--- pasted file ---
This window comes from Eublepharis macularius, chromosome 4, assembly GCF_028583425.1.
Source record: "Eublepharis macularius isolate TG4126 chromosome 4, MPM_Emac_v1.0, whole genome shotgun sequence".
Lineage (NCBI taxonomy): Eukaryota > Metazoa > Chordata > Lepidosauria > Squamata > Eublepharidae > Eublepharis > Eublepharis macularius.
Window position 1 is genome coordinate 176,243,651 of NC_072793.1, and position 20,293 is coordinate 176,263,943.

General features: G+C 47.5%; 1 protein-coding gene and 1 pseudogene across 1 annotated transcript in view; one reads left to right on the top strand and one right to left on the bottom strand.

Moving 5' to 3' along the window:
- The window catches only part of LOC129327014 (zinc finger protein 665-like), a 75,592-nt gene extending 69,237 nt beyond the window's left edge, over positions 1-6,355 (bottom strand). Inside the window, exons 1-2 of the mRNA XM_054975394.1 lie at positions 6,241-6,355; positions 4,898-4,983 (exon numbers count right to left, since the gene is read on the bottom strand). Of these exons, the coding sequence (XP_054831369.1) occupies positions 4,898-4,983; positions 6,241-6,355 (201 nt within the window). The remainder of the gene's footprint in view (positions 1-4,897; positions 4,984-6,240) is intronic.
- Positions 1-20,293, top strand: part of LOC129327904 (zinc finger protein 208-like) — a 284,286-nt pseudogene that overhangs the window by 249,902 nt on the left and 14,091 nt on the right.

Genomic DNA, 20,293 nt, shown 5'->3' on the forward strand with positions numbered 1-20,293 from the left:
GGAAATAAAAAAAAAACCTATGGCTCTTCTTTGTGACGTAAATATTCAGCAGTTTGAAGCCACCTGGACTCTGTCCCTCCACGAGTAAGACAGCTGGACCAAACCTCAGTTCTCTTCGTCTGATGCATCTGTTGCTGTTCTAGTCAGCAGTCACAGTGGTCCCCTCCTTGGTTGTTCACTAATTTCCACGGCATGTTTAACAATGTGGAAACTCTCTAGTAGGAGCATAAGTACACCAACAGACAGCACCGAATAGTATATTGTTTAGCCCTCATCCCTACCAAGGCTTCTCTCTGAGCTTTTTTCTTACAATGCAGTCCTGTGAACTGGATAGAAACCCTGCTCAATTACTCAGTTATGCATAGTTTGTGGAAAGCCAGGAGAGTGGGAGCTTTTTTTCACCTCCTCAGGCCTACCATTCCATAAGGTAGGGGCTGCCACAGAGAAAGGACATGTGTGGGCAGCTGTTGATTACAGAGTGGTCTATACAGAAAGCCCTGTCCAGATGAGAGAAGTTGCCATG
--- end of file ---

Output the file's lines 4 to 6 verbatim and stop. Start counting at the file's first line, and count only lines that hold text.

Window position 1 is genome coordinate 176,243,651 of NC_072793.1, and position 20,293 is coordinate 176,263,943.

General features: G+C 47.5%; 1 protein-coding gene and 1 pseudogene across 1 annotated transcript in view; one reads left to right on the top strand and one right to left on the bottom strand.

Moving 5' to 3' along the window: